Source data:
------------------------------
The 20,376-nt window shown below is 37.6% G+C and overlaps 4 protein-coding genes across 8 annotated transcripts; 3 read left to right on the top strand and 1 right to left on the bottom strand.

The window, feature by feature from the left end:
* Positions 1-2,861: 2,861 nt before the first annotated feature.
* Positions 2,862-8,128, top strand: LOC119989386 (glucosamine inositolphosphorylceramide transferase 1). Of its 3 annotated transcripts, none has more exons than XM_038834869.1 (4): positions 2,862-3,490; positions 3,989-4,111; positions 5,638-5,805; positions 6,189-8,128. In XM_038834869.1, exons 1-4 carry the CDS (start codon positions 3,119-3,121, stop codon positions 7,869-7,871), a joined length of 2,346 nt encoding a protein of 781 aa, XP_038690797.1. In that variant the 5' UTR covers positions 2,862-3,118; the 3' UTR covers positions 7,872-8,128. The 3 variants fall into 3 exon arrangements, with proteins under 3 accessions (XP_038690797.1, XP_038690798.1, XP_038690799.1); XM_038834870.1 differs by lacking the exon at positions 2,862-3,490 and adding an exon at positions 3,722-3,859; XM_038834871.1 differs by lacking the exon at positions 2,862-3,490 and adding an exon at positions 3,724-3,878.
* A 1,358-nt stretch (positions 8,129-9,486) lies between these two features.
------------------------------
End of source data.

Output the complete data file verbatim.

The 20,376-nt window shown below is 37.6% G+C and overlaps 4 protein-coding genes across 8 annotated transcripts; 3 read left to right on the top strand and 1 right to left on the bottom strand.

The window, feature by feature from the left end:
* Positions 1-2,861: 2,861 nt before the first annotated feature.
* Positions 2,862-8,128, top strand: LOC119989386 (glucosamine inositolphosphorylceramide transferase 1). Of its 3 annotated transcripts, none has more exons than XM_038834869.1 (4): positions 2,862-3,490; positions 3,989-4,111; positions 5,638-5,805; positions 6,189-8,128. In XM_038834869.1, exons 1-4 carry the CDS (start codon positions 3,119-3,121, stop codon positions 7,869-7,871), a joined length of 2,346 nt encoding a protein of 781 aa, XP_038690797.1. In that variant the 5' UTR covers positions 2,862-3,118; the 3' UTR covers positions 7,872-8,128. The 3 variants fall into 3 exon arrangements, with proteins under 3 accessions (XP_038690797.1, XP_038690798.1, XP_038690799.1); XM_038834870.1 differs by lacking the exon at positions 2,862-3,490 and adding an exon at positions 3,722-3,859; XM_038834871.1 differs by lacking the exon at positions 2,862-3,490 and adding an exon at positions 3,724-3,878.
* A 1,358-nt stretch (positions 8,129-9,486) lies between these two features.